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Gone with the Wind (Book)

A book by Margaret Mitchell published in 1936.

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One of the best novels ever written

  • Jul 12, 2010
Rating:
+5

 


*IMMEDIATE SPOILER ALERT* BEWARE!

The North wins the war.  There I said it.  The lowlife, carpet bagging, Yankees kicked the inbred, cousin marrying,  Southern Boys collective butts.  I'm so glad we got that out of the way.

The worst (and by worst I mean psychologically detrimental) war this country has ever seen, is the backdrop to this Margaret Mitchell epic.  In it we follow the adventures of Miss Scarlett O'Hara.  In the beginning of the novel, we witness a spoiled, young, belle of the ball surrounded by her captivated beaus.  The only one she desires though is Ashley Wilkes, who is destined to marry his cousin, Melanie. (Refer to the first part of this review.  I told you so).

When war is declared, the bucolic, genteel life is over.  The men go marching off to war after a flurry of quick marriages.  Scarlett marries Melanie's brother so she can at least maintain some tenuous link to her beloved Ashley through his good-natured wife.

Through out the war, the deliciously rakish Rhett Butler consistently shows up in Scarlett's life.  He is convinced that she is the perfect mate for him, but she is clueless, being that she is hopelessly in love with Ashley.  She winds up having a child, sending the child away, losing a husband then being virtually chased out of a burning Atlanta, with a very ill Melanie and her new born baby.  Off she goes to the only constant in her life, Tara.

The bond between the estate of Tara and Scarlett is the primary motivation for all of Scarlett's actions.  She marries her second husband for money so she can keep Tara going as a producing farm.  While she doesn't seem to spend that much time there, she is it's mistress and it is the place that she runs to whenever she needs to plan the next step in her life.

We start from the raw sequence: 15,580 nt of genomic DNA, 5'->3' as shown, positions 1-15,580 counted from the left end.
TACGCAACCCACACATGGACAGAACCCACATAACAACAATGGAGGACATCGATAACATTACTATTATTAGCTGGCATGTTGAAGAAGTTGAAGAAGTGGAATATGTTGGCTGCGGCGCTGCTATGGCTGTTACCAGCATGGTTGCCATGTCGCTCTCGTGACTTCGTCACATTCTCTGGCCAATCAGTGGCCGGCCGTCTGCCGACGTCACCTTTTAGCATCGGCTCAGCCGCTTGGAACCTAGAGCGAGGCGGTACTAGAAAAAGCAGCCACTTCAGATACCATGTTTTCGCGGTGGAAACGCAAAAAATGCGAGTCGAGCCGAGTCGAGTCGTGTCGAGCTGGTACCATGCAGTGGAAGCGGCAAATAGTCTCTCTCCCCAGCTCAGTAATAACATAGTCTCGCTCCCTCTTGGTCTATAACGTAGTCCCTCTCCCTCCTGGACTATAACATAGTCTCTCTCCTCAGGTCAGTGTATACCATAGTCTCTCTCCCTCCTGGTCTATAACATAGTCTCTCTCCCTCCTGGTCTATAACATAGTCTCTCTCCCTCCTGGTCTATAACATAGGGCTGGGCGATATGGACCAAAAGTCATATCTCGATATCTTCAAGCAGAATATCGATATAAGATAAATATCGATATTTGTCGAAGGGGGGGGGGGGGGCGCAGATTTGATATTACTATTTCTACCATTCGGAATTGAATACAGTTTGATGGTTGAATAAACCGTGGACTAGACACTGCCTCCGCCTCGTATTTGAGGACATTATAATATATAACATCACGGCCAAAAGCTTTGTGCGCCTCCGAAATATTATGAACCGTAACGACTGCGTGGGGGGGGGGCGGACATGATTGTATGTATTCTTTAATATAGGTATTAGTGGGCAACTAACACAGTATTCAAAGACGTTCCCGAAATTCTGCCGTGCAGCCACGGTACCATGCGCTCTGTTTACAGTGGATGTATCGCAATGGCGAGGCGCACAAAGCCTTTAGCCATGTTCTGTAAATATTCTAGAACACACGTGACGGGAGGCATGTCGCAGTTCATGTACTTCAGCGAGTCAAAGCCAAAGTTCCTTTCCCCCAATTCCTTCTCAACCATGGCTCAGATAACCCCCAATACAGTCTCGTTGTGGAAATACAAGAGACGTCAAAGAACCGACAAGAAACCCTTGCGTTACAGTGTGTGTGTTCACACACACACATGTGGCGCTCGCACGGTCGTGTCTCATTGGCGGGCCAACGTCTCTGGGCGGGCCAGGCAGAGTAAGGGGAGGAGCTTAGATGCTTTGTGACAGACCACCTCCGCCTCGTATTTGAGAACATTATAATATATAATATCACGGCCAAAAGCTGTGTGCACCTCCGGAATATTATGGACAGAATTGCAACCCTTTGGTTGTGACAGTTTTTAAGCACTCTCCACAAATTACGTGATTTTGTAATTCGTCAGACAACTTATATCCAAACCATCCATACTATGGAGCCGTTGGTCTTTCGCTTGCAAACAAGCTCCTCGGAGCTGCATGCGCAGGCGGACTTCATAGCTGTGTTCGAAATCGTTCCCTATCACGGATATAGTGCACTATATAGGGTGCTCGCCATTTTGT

We watch the spoiled young girl, become a determined courageous woman by the end of the book.  When she finally realizes that Rhett, not Ashley, is the love of her life, she races to Rhett to tell him.  He tells her it's too little, too late, and he utters one of the best lines in cinematic history in the movie version.  "Frankly my dear, I don't give a damn."  Such words would crush a lesser woman, but she firmly vows to think about that tomorrow, then travels back to Tara to be infused with the land's strength.

Mitchell has created a classic epic that will stand the sands of time, for it is as eternal as the land itself.



 

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More Gone with the Wind (book) reviews
review by . July 02, 2010
I can’t remember how many times now I have read this book already, yet I always do it with pleasure and I am always captivated to read it till late hours in the night, like the first time.       In the beginning Scarlett was my favourite and I found it easy to identify with her. Perky, strong-headed, strong will, maybe superficial in her flirtations, a girl who grew from the innocent dreams and vanity of the adolescence, forced to mature in a chaotic world where all …
review by . July 01, 2010
When I was thirteen years old and on a family trip to Disney World, we pulled over at a Wal-Mart and my mom bought this book for me.  At first, as most people are, I was startled by how long it was and then I really looked at the cover.  It was that classic picture of Scarlett and Rhett locked in an embrace as Atlanta burns behind them, and I will admit I judged the book by its cover.  At thirteen it was the most risqué cover I had seen and I couldn’t believe my mom …
review by . July 14, 2010